- Woman sleeping in car accused of attacking Cape officer (7/26/16)13
- Seeking new history: Centurion Development buys former Woolworth building at 1 N. Main St. (7/28/16)5
- Prosecutor says shooting by state trooper was justified (7/24/16)15
- Cape resident gets seven years in prison for shooting at man (7/26/16)1
- Former Scott City mayor refutes claims made about loss of curbside recycling pickup (7/26/16)
- Burglary of trailer leaves its residents homeless (7/27/16)4
- Golden Corral coming to Cape; may hire 100 workers (7/21/16)10
- Police: Child's video revealed stepfather's abuse of sibling (7/28/16)3
- Foot plots provide habitats and nutrition to attract wildlife, grow populations (7/18/16)
- City may spend extra park tax money on Cape Splash, skate park, other projects (7/25/16)10
Indonesian authorities detain two suspects in Bali bombings
JAKARTA, Indonesia -- Indonesian authorities detained two possible suspects in the Bali bombings that killed nearly 200 people last month, the national police chief said Tuesday.
One man was detained Tuesday in the capital, Jakarta, Gen. Da'i Bachtiar told Indonesia's parliament. Another was taken into custody Monday in the city of Medan on Sumatra island.
The men resemble two of three suspects depicted in composite sketches based on witness accounts after the Oct. 12 blasts, Bachtiar said.
"They resembled the sketches and one of them has a criminal record," Bachtiar told lawmakers.
It was not immediately certain whether the detainees would be positively identified as suspects. Last Thursday, police arrested another man because he resembled one of the sketches, but released him.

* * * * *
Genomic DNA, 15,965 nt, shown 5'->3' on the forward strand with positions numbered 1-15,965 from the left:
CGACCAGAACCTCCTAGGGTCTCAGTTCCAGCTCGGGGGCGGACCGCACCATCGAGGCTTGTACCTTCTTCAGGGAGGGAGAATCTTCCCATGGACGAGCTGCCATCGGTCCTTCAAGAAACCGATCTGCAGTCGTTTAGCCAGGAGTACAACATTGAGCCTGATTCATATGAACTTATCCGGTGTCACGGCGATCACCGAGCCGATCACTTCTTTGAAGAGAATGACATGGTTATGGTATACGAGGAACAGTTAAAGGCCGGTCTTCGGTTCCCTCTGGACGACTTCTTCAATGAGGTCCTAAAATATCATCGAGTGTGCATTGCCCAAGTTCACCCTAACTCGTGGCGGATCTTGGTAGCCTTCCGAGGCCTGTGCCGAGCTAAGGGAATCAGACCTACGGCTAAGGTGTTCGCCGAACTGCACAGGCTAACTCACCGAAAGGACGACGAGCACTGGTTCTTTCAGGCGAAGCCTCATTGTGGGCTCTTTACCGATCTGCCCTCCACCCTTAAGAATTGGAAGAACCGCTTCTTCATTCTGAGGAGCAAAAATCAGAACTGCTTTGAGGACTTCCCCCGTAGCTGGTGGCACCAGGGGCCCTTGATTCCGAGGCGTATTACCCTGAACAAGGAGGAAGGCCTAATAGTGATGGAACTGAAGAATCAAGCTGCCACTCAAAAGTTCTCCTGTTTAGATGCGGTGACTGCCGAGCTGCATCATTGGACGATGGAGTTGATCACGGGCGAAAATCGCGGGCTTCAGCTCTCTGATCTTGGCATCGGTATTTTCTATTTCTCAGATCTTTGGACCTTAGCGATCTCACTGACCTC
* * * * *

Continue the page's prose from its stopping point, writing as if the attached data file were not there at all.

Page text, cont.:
National police spokesman Col. Prasetyo said a 28-year-old man identified only as Zulfan was detained in North Sumatra after he used a fake identity card. Prasetyo said he resembled one of the sketches.
The suspect taken into custody in Jakarta was not further identified.
U.N. office evacuated
Meanwhile, the U.N. office in downtown Jakarta was briefly evacuated after a telephoned bomb threat. No bomb was found and workers returned after about an hour.
The latest arrests come less than a week after police released the sketches and launched a nationwide manhunt.
About 120 detectives and intelligence officers from Australia, the United States, Britain, Japan and other countries are working on the case with Indonesian investigators.
Although no group has claimed responsibility for the blasts, the regional terrorist network Jemaah Islamiyah has emerged as the prime suspect.
Police have detained Abu Bakar Bashir, the group's alleged spiritual leader, but he has not been declared a suspect in the Bali blasts.
Bashir is being held in a police hospital in Jakarta, and doctors said the 64-year-old cleric is too sick to be questioned. Bashir has denied any links with terrorists and said he won't cooperate with police.